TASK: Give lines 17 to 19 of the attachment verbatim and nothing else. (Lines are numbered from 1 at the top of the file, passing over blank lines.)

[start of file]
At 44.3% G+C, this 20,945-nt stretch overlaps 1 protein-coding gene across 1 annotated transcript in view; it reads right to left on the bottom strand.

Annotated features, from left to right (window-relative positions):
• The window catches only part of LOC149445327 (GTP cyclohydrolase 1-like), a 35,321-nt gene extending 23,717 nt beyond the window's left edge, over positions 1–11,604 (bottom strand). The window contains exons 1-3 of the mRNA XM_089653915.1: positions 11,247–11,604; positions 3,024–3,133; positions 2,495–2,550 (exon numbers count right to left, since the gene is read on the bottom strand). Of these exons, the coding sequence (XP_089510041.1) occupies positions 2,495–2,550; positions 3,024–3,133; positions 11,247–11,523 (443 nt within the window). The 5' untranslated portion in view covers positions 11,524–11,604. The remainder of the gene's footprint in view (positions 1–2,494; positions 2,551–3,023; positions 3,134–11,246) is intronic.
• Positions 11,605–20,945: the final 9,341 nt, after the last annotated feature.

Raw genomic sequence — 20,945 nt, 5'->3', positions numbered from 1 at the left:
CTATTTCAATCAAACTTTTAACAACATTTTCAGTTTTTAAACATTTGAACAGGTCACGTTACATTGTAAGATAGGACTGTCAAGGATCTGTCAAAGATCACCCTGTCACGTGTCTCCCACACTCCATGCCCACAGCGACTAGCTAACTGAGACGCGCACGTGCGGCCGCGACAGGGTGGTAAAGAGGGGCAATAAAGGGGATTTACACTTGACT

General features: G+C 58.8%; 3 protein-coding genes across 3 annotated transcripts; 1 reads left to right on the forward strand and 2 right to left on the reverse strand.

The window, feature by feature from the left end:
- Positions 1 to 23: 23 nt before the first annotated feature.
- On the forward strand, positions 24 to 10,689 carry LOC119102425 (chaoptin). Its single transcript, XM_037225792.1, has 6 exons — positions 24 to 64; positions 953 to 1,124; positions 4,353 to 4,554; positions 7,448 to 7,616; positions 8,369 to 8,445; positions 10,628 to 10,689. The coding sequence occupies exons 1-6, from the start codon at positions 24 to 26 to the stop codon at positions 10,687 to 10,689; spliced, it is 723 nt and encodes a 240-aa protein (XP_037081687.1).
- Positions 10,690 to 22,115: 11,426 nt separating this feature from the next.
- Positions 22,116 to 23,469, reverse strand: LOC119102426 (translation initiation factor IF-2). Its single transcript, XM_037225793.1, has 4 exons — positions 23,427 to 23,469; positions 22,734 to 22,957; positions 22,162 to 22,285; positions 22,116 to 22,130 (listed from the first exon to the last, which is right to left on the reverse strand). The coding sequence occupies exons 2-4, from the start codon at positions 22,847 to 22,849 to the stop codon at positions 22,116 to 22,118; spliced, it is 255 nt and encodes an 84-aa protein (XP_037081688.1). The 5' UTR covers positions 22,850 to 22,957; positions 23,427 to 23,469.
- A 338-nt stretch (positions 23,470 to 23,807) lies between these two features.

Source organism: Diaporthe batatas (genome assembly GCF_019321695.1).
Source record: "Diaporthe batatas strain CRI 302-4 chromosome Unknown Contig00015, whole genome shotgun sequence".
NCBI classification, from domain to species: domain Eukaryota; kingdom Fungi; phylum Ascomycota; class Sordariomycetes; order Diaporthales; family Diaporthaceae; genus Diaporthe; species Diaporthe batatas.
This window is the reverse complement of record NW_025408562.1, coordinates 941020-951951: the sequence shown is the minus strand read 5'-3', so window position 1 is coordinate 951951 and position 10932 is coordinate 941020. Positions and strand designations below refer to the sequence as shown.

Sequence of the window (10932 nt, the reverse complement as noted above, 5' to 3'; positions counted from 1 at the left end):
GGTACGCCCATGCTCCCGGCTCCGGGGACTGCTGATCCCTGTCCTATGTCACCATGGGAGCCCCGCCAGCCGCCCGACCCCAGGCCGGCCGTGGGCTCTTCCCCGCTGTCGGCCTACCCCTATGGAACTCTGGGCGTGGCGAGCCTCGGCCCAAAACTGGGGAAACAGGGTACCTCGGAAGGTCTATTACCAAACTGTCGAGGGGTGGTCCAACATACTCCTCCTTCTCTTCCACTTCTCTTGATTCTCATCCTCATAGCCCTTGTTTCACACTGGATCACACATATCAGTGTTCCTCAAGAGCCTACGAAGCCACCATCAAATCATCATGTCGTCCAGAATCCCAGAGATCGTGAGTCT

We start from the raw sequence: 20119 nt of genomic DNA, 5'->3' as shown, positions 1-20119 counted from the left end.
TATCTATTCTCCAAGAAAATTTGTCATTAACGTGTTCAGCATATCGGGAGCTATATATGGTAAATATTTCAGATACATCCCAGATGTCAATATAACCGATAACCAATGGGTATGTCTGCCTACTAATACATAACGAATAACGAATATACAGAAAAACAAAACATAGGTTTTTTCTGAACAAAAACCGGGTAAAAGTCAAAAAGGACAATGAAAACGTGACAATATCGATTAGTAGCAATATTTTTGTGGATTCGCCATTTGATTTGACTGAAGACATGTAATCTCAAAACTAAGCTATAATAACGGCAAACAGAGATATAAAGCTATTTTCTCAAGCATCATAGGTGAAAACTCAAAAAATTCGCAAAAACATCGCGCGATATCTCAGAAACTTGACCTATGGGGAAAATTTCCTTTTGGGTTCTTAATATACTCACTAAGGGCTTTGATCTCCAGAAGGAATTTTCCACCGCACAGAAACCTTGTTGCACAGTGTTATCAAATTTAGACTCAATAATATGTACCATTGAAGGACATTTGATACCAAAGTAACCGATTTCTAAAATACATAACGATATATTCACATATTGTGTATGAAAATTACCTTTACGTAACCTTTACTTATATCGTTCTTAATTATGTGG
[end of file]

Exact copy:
This window is the reverse complement of record NW_025408562.1, coordinates 941020-951951: the sequence shown is the minus strand read 5'-3', so window position 1 is coordinate 951951 and position 10932 is coordinate 941020. Positions and strand designations below refer to the sequence as shown.

Sequence of the window (10932 nt, the reverse complement as noted above, 5' to 3'; positions counted from 1 at the left end):
GGTACGCCCATGCTCCCGGCTCCGGGGACTGCTGATCCCTGTCCTATGTCACCATGGGAGCCCCGCCAGCCGCCCGACCCCAGGCCGGCCGTGGGCTCTTCCCCGCTGTCGGCCTACCCCTATGGAACTCTGGGCGTGGCGAGCCTCGGCCCAAAACTGGGGAAACAGGGTACCTCGGAAGGTCTATTACCAAACTGTCGAGGGGTGGTCCAACATACTCCTCCTTCTCTTCCACTTCTCTTGATTCTCATCCTCATAGCCCTTGTTTCACACTGGATCACACATATCAGTGTTCCTCAAGAGCCTACGAAGCCACCATCAAATCATCATGTCGTCCAGAATCCCAGAGATCGTGAGTCT